Surviving Is Sometimes Enough--Just Keep Fighting
Surviving. Sometimes it really is enough and all we are asked to do.
Don't get me wrong, I am the last person who wants to merely survive. I want to thrive! A life mantra of mine derives from Maya Angelou's quote on the subject in fact. However, this weekend I was reminded that surviving is a sign of strength. Resilience. Perseverance.
To provide some context to readers who do not know this fact about me: I am a survivor of loss from suicide. I said it. A survivor. In this space, I do not thrive. Regardless of how hard I try, I simply cannot. My brother completed a suicide in December 2014, and friends, it feels like yesterday. And never as some days I can ignore it happened. And then like today as if the reality is punching me in the gut again. The swell of emotions that occur from a loss like this is indescribable and mostly only survivable.
This weekend was his second daughter's graduation party, and the occasion called for me to be present at the place he called home after not having been there since his death. The space he spent his most intimate moments. His dream landscape in an unassuming lot filled with what he loved. Family. Horses. Cars. The place he spent building dreams. A family. And also the place his life ended.
I hate that part.
But I LOVE my niece. And she deserved me to be present and strong. My sister-in-law and nieces have bravely forged forward in the days, weeks, months, and years that have spanned the time since our shared loss. They have gone beyond merely surviving to thriving in this space. They have made it their own. Embraced its quirks, loved it's fertility of soil in a huge garden, created a haven, and fostered the best parts of this space.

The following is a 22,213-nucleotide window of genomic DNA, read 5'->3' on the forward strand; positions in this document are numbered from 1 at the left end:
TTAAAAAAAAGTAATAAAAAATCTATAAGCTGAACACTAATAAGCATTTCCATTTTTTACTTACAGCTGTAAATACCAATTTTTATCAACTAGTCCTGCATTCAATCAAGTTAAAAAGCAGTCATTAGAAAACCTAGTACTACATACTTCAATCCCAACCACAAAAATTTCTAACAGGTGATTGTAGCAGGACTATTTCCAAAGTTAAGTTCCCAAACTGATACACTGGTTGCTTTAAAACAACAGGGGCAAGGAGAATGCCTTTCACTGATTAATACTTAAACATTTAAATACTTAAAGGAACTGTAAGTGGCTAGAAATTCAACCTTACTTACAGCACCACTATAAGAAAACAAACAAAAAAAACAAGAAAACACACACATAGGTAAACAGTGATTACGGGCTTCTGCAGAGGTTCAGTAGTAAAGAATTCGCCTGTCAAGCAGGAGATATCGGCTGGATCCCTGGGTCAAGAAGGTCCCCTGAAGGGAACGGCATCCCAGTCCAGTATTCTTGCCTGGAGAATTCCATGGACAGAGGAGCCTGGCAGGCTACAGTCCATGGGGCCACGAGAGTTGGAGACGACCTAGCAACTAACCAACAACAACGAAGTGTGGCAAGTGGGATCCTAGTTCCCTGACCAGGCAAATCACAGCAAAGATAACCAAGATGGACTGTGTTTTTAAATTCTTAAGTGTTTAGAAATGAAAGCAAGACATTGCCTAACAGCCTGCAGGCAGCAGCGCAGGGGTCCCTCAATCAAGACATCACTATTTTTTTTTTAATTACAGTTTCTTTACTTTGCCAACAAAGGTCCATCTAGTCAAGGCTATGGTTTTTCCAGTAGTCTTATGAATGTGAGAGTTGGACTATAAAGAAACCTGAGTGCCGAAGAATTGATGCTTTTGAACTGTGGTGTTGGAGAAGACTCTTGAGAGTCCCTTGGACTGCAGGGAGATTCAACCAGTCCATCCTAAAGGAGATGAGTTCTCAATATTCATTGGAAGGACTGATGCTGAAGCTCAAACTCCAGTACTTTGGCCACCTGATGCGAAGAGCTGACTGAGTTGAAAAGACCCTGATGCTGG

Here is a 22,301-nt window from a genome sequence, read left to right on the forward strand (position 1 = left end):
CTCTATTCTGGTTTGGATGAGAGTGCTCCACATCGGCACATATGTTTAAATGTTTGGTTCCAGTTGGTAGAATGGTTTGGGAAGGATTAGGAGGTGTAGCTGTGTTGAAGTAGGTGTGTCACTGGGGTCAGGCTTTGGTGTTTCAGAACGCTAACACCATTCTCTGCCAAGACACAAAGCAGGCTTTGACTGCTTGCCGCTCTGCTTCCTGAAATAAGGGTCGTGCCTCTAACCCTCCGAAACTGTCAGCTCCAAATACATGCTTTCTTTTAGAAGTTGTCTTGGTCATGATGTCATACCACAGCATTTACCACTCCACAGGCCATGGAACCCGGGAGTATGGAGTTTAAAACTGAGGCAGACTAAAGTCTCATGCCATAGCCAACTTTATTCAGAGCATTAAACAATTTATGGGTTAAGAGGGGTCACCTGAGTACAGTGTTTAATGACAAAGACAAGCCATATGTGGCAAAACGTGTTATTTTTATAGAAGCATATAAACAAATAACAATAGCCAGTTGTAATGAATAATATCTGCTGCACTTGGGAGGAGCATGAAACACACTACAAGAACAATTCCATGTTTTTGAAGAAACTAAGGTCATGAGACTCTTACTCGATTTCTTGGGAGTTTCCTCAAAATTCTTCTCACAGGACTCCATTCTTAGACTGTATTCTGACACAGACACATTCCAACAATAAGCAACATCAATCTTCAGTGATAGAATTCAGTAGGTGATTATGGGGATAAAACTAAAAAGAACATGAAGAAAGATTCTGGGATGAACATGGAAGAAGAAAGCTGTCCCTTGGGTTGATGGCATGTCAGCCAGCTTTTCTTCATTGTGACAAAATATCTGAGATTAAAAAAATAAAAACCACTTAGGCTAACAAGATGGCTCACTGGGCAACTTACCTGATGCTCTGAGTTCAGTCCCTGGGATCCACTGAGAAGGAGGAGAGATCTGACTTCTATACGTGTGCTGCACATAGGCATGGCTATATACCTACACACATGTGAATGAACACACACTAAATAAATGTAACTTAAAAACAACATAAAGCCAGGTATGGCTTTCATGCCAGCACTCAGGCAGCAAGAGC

I owed it to her and the rest of my family to be strong. Resilient. Break through the fear. And pain. And strangling sadness of his utter absence. And to my daughters who remain blissfully unaware of how their uncle died. May they enjoy the innocence of a lack of knowledge as long as they can from this only survivable reality until their little minds are ready to try to process what my fully developed one still struggles to endure.
Here is the crux of this message in this post: I did it. I survived. And I am still fighting.
Fighting through the doubling over pain when I see an image of my brother at his best--as a loving father---on the graduation board. Fighting through the pain of being in the space where he struggled for his last breath. Fighting through the fact that his boisterous laugh was not there to match mine in the crowd. Fighting through the image of a barn that was once there that no longer exists. And the memories that flood in. Fighting through the grief that remains after 3.5 years of this reality.
I struggled with posting about this message. Sharing this vulnerably and the pain that it might cause my dear family to share it. However, I know I am supposed to do it. To be a voice to #RISE and shares this reality. Because there are others struggling with the same feelings I fight to survive through.
And to share the message of hope that I cling to on the most challenging of days: Before I left for the day, God showed me that He heard my cry. He gave me this beautiful message of our cowboy at the gate before I ventured into this pain.
He held me through it all and shared the blessing of my brother's children highlighting all the best parts of him. Selflessly sharing their love of riding and horses with my own children. God gave me the bittersweet gift of witnessing the passing on of my brother's best legacy through his beautiful daughters' hearts.
And that is what prompted me to finally write this piece tonight.
Life goes on. Regardless of whether we want to sink into our sadness or rise out of it and share messages of hope or not. It will keep moving on. And sometimes surviving is all we can do. But we need to remember that is enough sometimes. And there is always pain and promise to hold at once. We just need to keep fighting.